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Odysseus/Ulysses

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Author Topic: Odysseus/Ulysses  (Read 4585 times)
Bianca
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« on: June 23, 2008, 06:01:30 pm »









VI. THE WEB IS FINISHED



In the meanwhile the suitors had gathered again around the feast table and were more boisterous than before. "Come, fair Penelope!" they shouted. "Come and grace our banquet with your presence. The beggar can tell his tale to-morrow, for we shall delay no longer. The moon is full, and your promise must be redeemed. Come! choose a husband from among us. For know you this, that Ulysses, even though he lives, shall never again enter this house."

"Yes, choose! choose!" cried the younger men, as the queen passed slowly to the head of the hall.

"Choose me," said Agelaus, the fop; "for not even Apollo can match me for grace of form and figure."

[174] "Choose me," said rich Leocritus, "and the treasures of land and sea shall be yours."

"Choose me," said Antinous, the insolent; "for you dare not arouse my displeasure, and you shall be mine whether you choose or not."

"Chiefs and princes," said Penelope, in trembling tones, "it is not fit that I should decide this question. Let us leave it to the gods. Behold, there hangs the great bow of Ulysses with which he was wont to do most valiant deeds ere cruel fate called him to Troy. Let each of you try his strength in bending it, and I will choose that one who can shoot an arrow from it the most skillfully."

"Well said!" cried all the suitors, "and we agree to it. Hand us the bow, Telemachus, and let us make the trial."

First Antinous took the bow in his hands, and struggled long to bend it. Then, losing patience, he threw it upon the ground and strode away. "None but a giant can string a bow like that," he said.

Then, one by one, the other suitors made trial of their strength; but all in vain.

"Perhaps the old beggar who has just had his feet washed would like to take a part in this contest," said Agelaus, with a sneer.

Then Ulysses in his beggar's rags rose from his [175] seat and went with halting steps to the head of the hall. He lifted the great bow and looked with fond recollection at its polished back and its long, well-shaped arms, stout as bars of iron. "Methinks," he said, "that in my younger days I once saw a bow like this."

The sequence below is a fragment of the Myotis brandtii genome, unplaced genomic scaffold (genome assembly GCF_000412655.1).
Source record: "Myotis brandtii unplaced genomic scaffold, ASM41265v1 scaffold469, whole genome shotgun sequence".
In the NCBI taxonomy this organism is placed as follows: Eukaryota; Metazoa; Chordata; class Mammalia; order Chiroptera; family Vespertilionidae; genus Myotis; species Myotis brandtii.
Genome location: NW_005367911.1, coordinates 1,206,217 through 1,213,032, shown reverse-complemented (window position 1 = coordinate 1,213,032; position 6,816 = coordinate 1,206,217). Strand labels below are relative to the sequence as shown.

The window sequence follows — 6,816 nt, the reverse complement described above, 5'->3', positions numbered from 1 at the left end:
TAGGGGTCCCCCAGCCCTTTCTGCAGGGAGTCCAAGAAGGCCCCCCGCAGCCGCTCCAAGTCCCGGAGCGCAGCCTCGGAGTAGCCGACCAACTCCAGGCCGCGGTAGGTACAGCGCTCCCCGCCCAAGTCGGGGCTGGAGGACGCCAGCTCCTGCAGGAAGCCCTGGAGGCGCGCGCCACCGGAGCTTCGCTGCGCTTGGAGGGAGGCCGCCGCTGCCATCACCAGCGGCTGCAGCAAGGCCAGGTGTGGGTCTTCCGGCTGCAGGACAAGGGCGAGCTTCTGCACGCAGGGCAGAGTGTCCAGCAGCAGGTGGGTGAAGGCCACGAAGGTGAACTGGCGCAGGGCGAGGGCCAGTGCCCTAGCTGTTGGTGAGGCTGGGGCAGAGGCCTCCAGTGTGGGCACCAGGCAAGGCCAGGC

He took the slender bowstring of rawhide in his fingers. With seeming awkwardness he fumbled long with the bow, seeming unable to bend it. "Enough! enough, old man!" cried Antinous, striking him in the face with his hand. "Drop the bow, and stay no longer in the company of your betters."

Suddenly a great change came over Ulysses. Without apparent effort he bent the great bow and strung it. Then, rising to his full height, he shook off his beggar's rags and appeared in his own true likeness, clad in armor from head to foot, and every inch a king.

"O Ulysses! Ulysses!" cried Penelope, falling, fainting into the arms of the old nurse.

The suitors were speechless with amazement. Then in the wildest alarm they turned and tried to escape from the hall. But the arrows of Ulysses were swift and sure, and not one missed its mark. "Now I avenge myself upon those who have eaten up my substance and would destroy my home!" cried the hero.



[176] Twang! went the bow; and Antinous, the insolent, fell headlong upon the threshold of the palace. Twang! went the bow; and Agelaus in his silken robes rolled in the dust. Twang! went the bow; and all the wealth of Leocritus availed him nothing. And thus, one after another, the lawless suitors perished—slain by the wrath of the hero whom they had wronged.
« Last Edit: June 23, 2008, 06:32:25 pm by Bianca » Report Spam   Logged

Your mind understands what you have been taught; your heart what is true.


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